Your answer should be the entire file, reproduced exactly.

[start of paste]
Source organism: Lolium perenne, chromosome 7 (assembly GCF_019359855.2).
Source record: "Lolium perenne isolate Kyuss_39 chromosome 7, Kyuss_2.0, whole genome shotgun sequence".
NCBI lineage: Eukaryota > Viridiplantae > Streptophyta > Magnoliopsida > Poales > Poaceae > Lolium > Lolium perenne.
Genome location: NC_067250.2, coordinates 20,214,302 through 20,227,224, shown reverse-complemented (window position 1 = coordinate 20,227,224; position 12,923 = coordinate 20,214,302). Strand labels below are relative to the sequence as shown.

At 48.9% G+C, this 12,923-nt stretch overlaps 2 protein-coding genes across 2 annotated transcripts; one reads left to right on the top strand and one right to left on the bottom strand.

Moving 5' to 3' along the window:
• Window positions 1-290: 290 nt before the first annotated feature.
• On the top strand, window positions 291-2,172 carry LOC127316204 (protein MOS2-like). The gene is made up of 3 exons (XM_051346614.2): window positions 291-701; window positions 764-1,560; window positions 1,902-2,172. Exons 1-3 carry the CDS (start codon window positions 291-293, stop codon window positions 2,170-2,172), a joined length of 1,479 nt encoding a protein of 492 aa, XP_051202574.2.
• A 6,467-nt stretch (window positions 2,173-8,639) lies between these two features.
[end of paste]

Source organism: Lolium perenne, chromosome 7 (assembly GCF_019359855.2).
Source record: "Lolium perenne isolate Kyuss_39 chromosome 7, Kyuss_2.0, whole genome shotgun sequence".
NCBI lineage: Eukaryota > Viridiplantae > Streptophyta > Magnoliopsida > Poales > Poaceae > Lolium > Lolium perenne.
Genome location: NC_067250.2, coordinates 20,214,302 through 20,227,224, shown reverse-complemented (window position 1 = coordinate 20,227,224; position 12,923 = coordinate 20,214,302). Strand labels below are relative to the sequence as shown.

At 48.9% G+C, this 12,923-nt stretch overlaps 2 protein-coding genes across 2 annotated transcripts; one reads left to right on the top strand and one right to left on the bottom strand.

Moving 5' to 3' along the window:
• Window positions 1-290: 290 nt before the first annotated feature.
• On the top strand, window positions 291-2,172 carry LOC127316204 (protein MOS2-like). The gene is made up of 3 exons (XM_051346614.2): window positions 291-701; window positions 764-1,560; window positions 1,902-2,172. Exons 1-3 carry the CDS (start codon window positions 291-293, stop codon window positions 2,170-2,172), a joined length of 1,479 nt encoding a protein of 492 aa, XP_051202574.2.
• A 6,467-nt stretch (window positions 2,173-8,639) lies between these two features.